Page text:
Social Networks and Computer Mediated Communication: The Emerging of a Social Structure in a Portuguese Bank

Social Networks and Computer Mediated Communication: The Emerging of a Social Structure in a Portuguese Bank

Romana Xerez (Universidade Técnica de Lisboa, Portugal), Paulo Figueiredo (Universidade Técnica de Lisboa, Portugal) and Miguel Mira da Silva (Universidade Técnica de Lisboa, Portugal)
DOI: 10.4018/978-1-61350-168-9.ch038


This chapter examines social networks in the Portuguese society, and the impact of these social networks on organizations regarding Computer-Mediated Communication. The results describe a Portuguese case study and attempt to answer the following question: How does Computer-Mediated Communication contribute to social networking in organizations? This chapter examines the emails and phone calls exchanged during the year 2008 by employees working for a Portuguese bank in order to identify nodes, roles, positions, types of relations, types of networks and centrality measures. Overall there were 93.654 internal calls and 542.674 emails exchanged between the actors. The findings suggest that emailing is the preferred means of communication, although frequency increases with hierarchy communication. Collaborative work between departments functions as the emergence of a network. The results confirm the relevance of computer networks to support social networks in organizations, and its potential concerning data analysis outside the traditional surveys, and the possibility of introducing Internet sources.
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Social Network Analysis (SNA) emerged from different lineages traditions (Scott 2000) including: the sociology founding fathers, such as Simmel; sociometric analysts and the Moreno work; Manchester tradition in the 1950s; Harvard researchers of the 1930s and in the 1960s Harvard’s breakthrough (Scott 2000) with the forerunning research and mentorship of Harrison C. White.

SNA was rooted in sociology and grounded in the observation that people are interdependent and the links among them have important consequences. Links permit the actors to access power, information, influence or social support (Freeman 2000). During the 1960s and the 1970s this seminal traditions developed through different researchers, universities and events. Between 1990 and 2005 papers on SNA field overcome three thousand and this was due to the interdisciplinary perspective and different applications inside and outside social sciences, such as management, physics, organizations and computer science.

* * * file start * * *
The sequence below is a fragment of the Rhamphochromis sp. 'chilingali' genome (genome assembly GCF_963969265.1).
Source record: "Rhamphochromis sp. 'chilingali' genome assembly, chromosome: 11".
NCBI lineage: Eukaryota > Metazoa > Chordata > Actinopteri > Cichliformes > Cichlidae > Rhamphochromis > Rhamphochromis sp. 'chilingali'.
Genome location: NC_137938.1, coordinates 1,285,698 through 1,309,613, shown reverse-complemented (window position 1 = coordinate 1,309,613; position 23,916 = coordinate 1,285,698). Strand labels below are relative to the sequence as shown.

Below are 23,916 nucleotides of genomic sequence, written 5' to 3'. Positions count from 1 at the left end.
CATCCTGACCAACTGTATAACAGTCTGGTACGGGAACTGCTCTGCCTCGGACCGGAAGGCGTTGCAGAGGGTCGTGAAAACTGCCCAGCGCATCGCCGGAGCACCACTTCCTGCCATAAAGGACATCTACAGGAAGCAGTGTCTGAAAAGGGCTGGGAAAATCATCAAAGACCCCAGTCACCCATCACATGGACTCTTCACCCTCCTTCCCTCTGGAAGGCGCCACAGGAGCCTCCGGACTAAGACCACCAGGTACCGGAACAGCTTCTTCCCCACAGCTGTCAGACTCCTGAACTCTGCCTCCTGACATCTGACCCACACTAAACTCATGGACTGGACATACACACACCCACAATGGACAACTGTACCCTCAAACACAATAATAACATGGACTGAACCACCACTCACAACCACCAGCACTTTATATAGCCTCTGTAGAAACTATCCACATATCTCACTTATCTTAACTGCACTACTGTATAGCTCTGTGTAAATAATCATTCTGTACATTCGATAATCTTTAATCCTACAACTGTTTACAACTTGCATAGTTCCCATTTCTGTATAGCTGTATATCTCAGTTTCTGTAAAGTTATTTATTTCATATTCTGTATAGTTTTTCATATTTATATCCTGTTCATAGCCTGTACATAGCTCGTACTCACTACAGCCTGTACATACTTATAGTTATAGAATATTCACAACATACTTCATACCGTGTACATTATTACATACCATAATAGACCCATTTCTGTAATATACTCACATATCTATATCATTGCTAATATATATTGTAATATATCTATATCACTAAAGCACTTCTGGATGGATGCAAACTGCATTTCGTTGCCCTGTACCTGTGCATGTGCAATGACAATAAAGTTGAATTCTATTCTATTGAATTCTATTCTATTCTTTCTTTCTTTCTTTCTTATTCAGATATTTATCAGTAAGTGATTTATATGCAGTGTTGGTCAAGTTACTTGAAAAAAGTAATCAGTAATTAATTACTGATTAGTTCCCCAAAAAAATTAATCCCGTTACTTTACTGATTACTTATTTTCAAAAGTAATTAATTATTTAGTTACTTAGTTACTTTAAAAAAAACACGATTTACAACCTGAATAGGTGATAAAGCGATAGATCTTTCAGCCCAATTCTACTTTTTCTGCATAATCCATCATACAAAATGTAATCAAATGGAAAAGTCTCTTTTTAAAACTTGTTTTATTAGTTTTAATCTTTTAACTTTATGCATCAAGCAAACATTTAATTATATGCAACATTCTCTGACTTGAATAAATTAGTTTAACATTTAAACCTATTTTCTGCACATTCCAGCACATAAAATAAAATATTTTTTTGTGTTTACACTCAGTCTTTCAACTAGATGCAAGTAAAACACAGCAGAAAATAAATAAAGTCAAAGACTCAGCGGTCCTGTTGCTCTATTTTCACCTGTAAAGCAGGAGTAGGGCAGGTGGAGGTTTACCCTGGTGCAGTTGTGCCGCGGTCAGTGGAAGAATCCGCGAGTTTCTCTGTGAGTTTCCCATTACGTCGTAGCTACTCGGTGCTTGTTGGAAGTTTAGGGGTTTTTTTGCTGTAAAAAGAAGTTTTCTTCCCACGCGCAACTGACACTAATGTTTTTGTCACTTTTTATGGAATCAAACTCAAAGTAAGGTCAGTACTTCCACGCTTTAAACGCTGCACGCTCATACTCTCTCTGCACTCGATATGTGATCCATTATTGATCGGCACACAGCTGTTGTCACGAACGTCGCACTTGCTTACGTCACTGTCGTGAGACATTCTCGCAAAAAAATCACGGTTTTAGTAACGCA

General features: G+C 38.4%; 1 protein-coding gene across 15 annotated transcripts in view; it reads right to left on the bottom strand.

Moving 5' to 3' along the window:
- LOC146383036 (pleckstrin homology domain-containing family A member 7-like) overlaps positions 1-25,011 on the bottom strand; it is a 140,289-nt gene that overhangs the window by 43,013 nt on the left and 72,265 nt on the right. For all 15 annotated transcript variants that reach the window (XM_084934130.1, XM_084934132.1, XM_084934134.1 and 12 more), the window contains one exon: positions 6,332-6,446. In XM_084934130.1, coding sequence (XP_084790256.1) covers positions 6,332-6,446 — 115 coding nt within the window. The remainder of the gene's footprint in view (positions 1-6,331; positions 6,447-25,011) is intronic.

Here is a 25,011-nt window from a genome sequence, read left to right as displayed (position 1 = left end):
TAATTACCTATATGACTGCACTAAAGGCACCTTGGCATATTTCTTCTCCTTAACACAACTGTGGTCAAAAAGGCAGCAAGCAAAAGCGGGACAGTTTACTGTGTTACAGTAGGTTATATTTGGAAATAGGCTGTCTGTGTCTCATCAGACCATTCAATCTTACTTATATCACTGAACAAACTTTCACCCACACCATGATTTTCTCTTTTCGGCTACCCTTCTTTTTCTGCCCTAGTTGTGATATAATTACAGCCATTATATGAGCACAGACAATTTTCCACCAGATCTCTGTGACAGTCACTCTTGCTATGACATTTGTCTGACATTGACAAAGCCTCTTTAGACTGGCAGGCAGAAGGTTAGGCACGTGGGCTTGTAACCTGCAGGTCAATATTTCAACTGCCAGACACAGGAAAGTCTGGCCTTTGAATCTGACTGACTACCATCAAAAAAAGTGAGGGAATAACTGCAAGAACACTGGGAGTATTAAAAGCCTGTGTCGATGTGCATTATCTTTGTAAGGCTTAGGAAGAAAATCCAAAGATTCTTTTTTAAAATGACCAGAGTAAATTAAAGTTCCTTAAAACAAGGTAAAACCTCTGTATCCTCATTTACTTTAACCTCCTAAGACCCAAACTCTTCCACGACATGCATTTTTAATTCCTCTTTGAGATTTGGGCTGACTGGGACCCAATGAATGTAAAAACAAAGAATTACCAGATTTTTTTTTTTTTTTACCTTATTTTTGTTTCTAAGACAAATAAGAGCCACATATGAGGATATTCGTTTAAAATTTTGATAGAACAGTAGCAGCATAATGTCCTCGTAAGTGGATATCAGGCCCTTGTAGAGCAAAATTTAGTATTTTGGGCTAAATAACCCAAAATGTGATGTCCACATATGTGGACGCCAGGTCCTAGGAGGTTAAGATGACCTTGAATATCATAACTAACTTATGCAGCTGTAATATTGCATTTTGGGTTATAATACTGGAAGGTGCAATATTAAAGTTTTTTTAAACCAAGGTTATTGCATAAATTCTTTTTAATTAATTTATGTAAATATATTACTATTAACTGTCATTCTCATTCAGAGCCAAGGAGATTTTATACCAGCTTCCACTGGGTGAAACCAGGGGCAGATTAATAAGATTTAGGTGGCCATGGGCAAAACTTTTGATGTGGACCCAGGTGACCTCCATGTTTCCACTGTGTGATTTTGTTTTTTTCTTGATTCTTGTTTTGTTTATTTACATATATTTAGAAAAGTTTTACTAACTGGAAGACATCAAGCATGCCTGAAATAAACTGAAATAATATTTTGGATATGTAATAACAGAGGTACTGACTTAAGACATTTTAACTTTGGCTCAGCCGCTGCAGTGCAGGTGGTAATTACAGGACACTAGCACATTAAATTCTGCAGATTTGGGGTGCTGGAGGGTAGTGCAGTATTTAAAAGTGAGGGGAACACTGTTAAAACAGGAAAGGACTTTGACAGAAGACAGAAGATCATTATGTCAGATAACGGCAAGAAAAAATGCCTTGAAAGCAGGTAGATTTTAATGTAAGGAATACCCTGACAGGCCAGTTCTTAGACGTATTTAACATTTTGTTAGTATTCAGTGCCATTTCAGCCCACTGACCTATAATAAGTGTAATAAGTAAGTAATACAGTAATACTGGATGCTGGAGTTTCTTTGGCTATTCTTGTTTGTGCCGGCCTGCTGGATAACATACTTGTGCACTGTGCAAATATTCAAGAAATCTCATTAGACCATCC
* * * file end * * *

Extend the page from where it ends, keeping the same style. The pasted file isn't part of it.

Computer-Mediated Communication (CMC) is frequently associated with positive change in organizations due to rapid diffusion, diminishing costs and ease of use. New forms of work are possible because CMC overcomes limitations of space and time, and provides the opportunity for people with common interests to connect in a network society (Castells 1996). As a consequence of the transformation of the bureaucratic organization to a networked organization, new organizational structures were designed. Before the Internet, telephone networked people (Fischer 1992) affected the special and social structure of communities (Wellman 2001). In this chapter we consider the telephone as belonging to CMC as there are no social differences between a phone call using the traditional (analog) technology and modern VoIP calls over Internet.

After the Internet, the structure of organizations and the communication structures have both changed. CMC supports networked individualism: connected, shifting interactions in sparsely-knit, loosely-bounded social networks rather than focused interactions in densely-knit, tightly-bounded groups (Wellman 2002). Analysts have suggested that these trends result in networked organizations: communication structures based on electronic networks where information flows with flexibility.

The theoretical and empirical importance of Social Network Analysis (SNA) and the significance of social networks in Portugal contrast with the almost inexistence of research in the field. This chapter is a contribution to analyze employees and organizations in Portugal, especially in the context of their social structure as supported by CMC. We examine the situation of social networks in Portugal according to the Eurobarometer (2005) considering these networks: friends and job, types, frequency and sources of support and voluntary work.

Social networks depend on trust: the higher it is, the easier it is to network. Trust varies across European countries; Denmark, where most people can be trusted in the opinion of 76%, has the highest rate. Trust remains high in three other Northern countries: Finland, Sweden and Netherlands. In Portugal, only 24% of the respondents answered that most people can be trusted while the EU average is 30%. People who trust other people are somewhat more satisfied with their life in general, so it comes as no surprise that satisfaction with life in Portugal is also 24%.

How Portuguese are networked with family, friends and colleagues? An overwhelming majority of Portuguese people declares that family (83%) and friends (67%) are very important. More than 60% of the Europeans meet socially with friends once a week or more, but that percentage is higher than 70% amongst Greeks, Portuguese, Cypriots and Swedes.

Socialization is extremely widespread and frequent in Southern European countries with work colleagues, especially in Portugal: at least 50% of Portuguese meet work colleagues on a weekly basis. In addition, 22% go out at night with co-workers at least once a month. Follow Spain and Greece with 32% and 36% of employees meeting colleagues on a weekly basis and 27% and 31% respectively several times a month and at least once a month.

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